Age-Appropriate Toy Ideas for Child Care

Child Care October 13, 2015 Print Friendly and PDF

Choosing the best toys for children of different ages is one of the most important jobs of a child care provider. Matching toys to children's age, ability, interests, and developmental goals requires careful thought and planning.

Even though children have different abilities and preferences, there are some classic toys that most groups of young children enjoy at different ages. The following ideas may help you get started choosing toys for different age groups. Remember that these lists are just a starting point, not a definitive list of the only toys children should have.

Baby rattle

O - 12 Months

  • rattles and squeaky toys
  • teethers
  • discovery play mats
  • musical and chime toys
  • books with simple pictures of familiar things
  • non-breakable mirrors
  • washable dolls or animals with embroidered features

 

Plasma car

1 - 2 Years

  • strings of big beads
  • cause-and-effect toys such as pop-n-pals
  • pounding and stacking toys
  • floating water toys
  • toys to push and pull (no strings)
  • nesting boxes or cups
  • stacking toys and rings
  • cloth or board books with rhymes and bright pictures
  • simple toys to pretend, such as cooking tools
  • blocks – foam, plastic, cloth, or cardboard
  • ride-on or walk-behind toys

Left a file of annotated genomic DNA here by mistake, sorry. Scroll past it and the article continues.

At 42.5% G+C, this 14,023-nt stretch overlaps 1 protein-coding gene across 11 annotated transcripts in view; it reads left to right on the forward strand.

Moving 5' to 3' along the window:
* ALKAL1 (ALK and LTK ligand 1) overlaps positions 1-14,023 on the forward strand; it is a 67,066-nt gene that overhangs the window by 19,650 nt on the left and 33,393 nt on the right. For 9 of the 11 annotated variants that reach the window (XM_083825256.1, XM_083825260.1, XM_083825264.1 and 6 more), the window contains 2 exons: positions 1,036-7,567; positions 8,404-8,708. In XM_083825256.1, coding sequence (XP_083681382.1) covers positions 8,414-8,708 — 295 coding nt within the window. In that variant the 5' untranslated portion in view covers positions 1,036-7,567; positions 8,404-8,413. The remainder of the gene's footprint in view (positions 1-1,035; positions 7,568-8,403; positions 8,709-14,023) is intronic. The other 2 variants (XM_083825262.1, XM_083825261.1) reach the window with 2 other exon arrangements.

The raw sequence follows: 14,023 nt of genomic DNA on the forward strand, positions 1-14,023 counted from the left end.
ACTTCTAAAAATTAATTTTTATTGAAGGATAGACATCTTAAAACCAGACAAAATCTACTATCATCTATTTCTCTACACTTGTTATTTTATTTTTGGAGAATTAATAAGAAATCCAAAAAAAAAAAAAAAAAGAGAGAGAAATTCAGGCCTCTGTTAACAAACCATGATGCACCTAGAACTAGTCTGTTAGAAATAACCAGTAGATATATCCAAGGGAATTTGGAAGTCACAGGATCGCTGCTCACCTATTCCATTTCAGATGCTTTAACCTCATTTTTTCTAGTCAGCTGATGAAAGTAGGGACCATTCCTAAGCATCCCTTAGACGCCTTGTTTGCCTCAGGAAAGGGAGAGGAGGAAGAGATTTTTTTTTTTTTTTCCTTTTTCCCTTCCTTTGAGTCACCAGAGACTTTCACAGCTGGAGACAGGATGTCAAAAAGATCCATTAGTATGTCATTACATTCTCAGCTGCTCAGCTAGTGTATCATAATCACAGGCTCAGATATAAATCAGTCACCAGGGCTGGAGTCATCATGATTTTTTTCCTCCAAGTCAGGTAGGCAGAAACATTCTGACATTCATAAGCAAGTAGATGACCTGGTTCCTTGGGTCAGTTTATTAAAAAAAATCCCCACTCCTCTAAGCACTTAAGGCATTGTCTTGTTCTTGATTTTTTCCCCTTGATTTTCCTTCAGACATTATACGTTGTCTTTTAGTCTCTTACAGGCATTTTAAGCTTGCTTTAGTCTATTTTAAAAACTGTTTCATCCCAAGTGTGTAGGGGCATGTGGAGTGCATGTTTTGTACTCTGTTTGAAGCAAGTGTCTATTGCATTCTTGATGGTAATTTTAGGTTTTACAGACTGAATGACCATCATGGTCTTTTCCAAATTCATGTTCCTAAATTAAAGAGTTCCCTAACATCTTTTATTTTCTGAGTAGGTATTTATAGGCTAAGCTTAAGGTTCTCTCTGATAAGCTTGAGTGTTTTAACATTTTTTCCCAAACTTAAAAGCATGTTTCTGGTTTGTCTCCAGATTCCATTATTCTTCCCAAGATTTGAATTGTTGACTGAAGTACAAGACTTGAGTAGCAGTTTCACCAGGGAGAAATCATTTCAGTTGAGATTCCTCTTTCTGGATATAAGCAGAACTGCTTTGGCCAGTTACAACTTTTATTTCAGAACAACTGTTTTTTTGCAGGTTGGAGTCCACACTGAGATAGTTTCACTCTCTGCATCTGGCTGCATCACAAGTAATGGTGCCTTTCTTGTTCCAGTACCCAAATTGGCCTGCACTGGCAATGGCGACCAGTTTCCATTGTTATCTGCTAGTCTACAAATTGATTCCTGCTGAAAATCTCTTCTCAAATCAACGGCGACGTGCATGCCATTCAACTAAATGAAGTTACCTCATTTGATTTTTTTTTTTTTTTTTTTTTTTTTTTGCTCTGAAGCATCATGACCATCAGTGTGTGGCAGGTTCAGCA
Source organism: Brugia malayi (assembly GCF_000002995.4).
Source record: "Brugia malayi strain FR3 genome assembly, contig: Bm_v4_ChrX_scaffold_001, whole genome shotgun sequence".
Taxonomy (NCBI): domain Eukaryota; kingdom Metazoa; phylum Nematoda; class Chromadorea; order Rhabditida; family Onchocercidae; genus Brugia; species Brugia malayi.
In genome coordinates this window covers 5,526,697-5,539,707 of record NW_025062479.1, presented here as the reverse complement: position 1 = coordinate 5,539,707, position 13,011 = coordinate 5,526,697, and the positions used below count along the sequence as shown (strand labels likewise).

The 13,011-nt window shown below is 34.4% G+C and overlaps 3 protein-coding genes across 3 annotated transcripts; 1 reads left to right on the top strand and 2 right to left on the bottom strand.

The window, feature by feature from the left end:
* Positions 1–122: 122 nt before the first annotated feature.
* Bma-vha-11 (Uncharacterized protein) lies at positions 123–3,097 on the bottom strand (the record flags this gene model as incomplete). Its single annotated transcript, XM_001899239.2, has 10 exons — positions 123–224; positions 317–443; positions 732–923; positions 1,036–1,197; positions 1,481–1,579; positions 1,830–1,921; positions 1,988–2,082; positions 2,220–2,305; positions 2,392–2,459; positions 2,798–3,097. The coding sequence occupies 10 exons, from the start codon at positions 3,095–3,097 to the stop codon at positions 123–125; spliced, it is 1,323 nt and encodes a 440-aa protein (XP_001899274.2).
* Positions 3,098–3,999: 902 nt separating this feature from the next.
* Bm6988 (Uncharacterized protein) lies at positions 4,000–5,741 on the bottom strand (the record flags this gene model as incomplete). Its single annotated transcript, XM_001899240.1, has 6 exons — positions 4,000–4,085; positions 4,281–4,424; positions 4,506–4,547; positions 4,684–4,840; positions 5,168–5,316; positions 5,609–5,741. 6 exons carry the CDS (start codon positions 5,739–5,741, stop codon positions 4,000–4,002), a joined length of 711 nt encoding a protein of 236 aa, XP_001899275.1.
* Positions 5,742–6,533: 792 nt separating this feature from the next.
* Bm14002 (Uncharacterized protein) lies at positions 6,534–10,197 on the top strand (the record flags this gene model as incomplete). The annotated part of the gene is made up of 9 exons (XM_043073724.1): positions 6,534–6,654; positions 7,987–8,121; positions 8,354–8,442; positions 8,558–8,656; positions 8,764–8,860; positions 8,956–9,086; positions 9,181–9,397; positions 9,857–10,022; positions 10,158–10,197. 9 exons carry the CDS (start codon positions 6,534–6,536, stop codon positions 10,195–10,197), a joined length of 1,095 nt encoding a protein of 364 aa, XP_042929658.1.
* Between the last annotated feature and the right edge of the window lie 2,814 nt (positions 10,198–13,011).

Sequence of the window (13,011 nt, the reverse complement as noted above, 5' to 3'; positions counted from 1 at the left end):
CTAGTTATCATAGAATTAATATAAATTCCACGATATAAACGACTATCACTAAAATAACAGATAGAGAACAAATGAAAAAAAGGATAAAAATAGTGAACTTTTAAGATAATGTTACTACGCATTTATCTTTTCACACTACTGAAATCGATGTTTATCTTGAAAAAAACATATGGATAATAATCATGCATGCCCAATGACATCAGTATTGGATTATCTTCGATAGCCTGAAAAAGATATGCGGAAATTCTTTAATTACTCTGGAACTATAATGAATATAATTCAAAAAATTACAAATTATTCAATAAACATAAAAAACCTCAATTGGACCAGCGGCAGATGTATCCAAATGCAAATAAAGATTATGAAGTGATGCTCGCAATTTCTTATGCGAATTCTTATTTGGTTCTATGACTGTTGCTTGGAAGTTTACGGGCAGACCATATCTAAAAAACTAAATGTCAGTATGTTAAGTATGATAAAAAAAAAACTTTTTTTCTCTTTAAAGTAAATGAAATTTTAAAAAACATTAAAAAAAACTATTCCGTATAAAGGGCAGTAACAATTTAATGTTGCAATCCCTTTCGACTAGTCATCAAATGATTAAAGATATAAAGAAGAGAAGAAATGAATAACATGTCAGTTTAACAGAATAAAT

Inset puzzle

2 - 3 Years

  • balls of various sizes
  • blocks of different sizes and shapes
  • child-size play furniture
  • play appliances and cooking tools
  • simple dolls
  • simple dress-up clothes
  • stuffed animals
  • simple puzzles
  • clay and modeling dough
  • large crayons and large sheets of paper
  • simple musical instruments
  • finger paints
  • cars and trains with no small parts
  • simple building materials like Duplos
  • climbing equipment
  • books with short, simple stories
  • tricycles
  • wagons
  • sand and water toys
 

Waffle blocks

3 - 6 Years

  • dress-up clothes for a variety of roles (doctor, firefighter, etc.)
  • toys for bathing and feeding dolls
  • puppets and theaters
  • playhouses
  • housekeeping toys
  • farm, village, and other play sets
  • small trucks, cars, planes, boats, trains – with accessories
  • construction sets, wooden blocks, bristle blocks
  • musical instruments
  • art materials (crayons, markers, paint, chalk, glue, scissors, etc.)
  • sketch pads
  • books with more complex story lines
  • sports equipment
  • larger tricycles
  • sleds
  • wagons

For More Information

To learn more about choosing toys for children in child care, take a look at the following eXtension Alliance for Better Child Care articles:

Photo by Thekohser  / CC BY https://creativecommons.org/licenses/by-sa/3.0/deed.en

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USDA / NIFA

This work is supported by the USDA National Institute of Food and Agriculture, New Technologies for Ag Extension project.